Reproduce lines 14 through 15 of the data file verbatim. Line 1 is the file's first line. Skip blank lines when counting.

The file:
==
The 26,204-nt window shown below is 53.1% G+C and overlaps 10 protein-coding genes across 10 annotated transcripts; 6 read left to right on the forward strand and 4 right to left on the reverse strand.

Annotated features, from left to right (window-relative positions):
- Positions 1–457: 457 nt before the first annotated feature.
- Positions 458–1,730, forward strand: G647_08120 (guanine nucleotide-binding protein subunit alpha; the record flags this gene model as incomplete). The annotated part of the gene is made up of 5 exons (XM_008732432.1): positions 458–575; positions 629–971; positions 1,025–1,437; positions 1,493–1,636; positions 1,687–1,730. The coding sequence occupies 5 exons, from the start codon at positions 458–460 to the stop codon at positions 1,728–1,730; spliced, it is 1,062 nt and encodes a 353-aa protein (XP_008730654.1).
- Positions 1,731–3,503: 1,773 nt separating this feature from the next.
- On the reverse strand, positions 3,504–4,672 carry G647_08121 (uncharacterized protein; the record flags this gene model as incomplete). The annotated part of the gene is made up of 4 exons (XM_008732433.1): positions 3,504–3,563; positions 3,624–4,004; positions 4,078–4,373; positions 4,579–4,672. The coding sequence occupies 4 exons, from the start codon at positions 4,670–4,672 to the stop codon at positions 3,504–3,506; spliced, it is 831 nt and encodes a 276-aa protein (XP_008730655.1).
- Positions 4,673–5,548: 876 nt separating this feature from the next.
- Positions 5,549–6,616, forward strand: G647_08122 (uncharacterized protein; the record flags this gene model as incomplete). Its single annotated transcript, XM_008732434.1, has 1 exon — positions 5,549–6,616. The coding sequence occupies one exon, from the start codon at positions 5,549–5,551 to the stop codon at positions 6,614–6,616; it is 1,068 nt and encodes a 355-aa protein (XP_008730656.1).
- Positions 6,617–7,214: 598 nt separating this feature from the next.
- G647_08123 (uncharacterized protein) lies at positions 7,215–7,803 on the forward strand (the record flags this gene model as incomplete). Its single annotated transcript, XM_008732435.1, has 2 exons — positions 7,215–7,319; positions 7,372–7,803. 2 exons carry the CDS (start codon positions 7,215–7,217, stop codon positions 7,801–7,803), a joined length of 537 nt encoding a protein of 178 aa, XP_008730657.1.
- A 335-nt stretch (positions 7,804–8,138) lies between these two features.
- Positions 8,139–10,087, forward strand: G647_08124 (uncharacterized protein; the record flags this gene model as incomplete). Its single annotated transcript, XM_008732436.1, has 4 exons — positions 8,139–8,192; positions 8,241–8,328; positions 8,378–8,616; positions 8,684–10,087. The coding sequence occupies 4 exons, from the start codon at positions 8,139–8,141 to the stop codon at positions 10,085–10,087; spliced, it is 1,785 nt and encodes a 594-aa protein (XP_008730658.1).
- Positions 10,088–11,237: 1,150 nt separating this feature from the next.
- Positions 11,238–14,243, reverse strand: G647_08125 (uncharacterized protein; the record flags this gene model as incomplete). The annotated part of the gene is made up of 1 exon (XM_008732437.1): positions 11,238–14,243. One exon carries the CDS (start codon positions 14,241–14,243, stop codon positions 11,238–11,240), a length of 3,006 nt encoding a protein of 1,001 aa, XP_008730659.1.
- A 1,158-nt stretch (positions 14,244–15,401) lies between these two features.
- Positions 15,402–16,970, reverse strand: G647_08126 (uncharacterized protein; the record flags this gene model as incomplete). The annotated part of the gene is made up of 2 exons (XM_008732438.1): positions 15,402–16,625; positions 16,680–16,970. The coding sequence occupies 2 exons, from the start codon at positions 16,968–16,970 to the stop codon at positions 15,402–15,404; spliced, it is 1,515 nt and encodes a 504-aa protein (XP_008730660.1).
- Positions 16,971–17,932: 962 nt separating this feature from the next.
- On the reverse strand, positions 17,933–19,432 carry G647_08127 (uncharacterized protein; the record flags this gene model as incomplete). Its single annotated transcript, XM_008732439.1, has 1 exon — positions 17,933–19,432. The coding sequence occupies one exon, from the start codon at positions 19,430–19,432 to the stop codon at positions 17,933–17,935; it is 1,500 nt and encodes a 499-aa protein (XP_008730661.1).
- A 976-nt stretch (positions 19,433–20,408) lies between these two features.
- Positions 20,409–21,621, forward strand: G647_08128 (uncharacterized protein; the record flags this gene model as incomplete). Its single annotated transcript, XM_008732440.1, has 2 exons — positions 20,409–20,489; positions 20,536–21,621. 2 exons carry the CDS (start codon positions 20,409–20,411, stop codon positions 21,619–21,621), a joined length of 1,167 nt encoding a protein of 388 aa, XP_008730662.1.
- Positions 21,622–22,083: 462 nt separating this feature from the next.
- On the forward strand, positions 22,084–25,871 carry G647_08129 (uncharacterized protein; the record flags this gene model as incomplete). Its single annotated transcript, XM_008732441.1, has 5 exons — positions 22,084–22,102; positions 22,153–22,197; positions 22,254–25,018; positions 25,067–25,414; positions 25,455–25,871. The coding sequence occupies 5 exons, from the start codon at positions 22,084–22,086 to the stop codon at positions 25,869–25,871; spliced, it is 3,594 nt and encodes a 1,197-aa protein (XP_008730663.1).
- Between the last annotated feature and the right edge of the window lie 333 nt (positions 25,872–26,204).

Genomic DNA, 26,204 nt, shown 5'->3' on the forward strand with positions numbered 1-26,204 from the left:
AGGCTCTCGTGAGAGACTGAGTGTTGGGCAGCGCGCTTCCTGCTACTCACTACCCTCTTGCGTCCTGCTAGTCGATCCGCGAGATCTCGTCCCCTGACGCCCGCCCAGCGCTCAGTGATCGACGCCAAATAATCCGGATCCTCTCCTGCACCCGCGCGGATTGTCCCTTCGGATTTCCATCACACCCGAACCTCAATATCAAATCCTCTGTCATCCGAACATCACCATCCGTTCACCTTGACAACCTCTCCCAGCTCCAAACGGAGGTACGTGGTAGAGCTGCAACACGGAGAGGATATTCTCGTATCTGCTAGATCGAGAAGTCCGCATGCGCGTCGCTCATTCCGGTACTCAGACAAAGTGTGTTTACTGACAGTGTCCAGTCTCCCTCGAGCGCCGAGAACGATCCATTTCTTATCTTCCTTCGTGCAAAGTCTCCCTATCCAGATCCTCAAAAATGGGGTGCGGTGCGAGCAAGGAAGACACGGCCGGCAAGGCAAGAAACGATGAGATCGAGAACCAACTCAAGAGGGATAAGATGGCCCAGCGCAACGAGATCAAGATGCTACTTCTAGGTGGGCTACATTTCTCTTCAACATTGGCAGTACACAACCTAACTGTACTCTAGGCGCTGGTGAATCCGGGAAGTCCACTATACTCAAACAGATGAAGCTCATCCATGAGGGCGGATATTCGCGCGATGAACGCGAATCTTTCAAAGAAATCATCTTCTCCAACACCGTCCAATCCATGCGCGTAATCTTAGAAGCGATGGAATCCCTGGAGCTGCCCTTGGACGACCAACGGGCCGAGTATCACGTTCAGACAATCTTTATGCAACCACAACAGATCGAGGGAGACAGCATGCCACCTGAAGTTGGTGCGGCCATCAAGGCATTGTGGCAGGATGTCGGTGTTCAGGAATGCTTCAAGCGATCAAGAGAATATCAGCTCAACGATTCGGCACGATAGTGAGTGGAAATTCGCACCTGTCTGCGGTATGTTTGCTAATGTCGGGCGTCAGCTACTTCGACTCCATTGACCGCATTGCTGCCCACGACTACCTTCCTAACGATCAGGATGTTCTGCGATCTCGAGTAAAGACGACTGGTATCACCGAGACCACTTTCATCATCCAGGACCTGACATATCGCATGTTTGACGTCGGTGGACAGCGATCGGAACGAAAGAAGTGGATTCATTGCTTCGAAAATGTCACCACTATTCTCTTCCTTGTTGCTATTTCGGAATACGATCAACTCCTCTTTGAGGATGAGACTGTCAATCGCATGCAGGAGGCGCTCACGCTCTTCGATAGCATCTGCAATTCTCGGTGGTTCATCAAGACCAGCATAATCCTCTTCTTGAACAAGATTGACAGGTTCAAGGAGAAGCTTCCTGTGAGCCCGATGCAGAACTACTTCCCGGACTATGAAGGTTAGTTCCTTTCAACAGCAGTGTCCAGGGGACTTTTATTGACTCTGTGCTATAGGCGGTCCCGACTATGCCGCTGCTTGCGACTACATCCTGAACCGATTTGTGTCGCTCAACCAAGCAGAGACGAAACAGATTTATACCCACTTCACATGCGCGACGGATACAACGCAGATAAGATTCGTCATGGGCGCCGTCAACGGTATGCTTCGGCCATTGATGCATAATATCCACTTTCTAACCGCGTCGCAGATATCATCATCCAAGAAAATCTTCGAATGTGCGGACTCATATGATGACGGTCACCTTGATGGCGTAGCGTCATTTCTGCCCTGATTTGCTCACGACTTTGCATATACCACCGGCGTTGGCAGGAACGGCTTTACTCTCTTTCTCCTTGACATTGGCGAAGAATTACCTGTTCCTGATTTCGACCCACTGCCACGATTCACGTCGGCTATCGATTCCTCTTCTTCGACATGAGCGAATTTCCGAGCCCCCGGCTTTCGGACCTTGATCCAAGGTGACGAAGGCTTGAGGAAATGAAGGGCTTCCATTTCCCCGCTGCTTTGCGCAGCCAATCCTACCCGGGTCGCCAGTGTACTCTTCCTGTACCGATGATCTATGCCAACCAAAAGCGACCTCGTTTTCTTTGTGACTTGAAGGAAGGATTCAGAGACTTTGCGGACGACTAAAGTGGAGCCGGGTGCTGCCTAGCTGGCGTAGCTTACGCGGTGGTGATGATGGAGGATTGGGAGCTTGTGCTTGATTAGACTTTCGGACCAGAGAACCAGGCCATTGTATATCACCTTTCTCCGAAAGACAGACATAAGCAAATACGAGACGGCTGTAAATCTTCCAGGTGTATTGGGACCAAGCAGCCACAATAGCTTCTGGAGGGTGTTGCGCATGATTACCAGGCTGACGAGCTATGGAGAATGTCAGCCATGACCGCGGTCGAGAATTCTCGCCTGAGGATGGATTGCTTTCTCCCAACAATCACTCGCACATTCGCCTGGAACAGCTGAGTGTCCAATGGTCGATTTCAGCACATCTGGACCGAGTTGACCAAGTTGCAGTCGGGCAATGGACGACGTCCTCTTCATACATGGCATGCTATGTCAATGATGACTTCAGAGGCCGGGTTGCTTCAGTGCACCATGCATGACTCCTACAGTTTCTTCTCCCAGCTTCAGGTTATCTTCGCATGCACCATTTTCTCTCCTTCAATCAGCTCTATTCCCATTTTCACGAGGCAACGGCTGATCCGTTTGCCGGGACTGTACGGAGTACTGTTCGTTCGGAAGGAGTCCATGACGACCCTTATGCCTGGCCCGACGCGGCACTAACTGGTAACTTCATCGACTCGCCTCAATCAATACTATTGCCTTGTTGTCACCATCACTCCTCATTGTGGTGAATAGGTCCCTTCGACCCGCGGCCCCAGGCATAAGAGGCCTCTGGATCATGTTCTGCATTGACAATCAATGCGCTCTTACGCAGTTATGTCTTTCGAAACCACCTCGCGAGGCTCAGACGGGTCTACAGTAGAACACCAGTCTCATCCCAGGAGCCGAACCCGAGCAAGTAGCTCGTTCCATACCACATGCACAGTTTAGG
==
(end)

- Positions 11,238–14,243, reverse strand: G647_08125 (uncharacterized protein; the record flags this gene model as incomplete). The annotated part of the gene is made up of 1 exon (XM_008732437.1): positions 11,238–14,243. One exon carries the CDS (start codon positions 14,241–14,243, stop codon positions 11,238–11,240), a length of 3,006 nt encoding a protein of 1,001 aa, XP_008730659.1.
- A 1,158-nt stretch (positions 14,244–15,401) lies between these two features.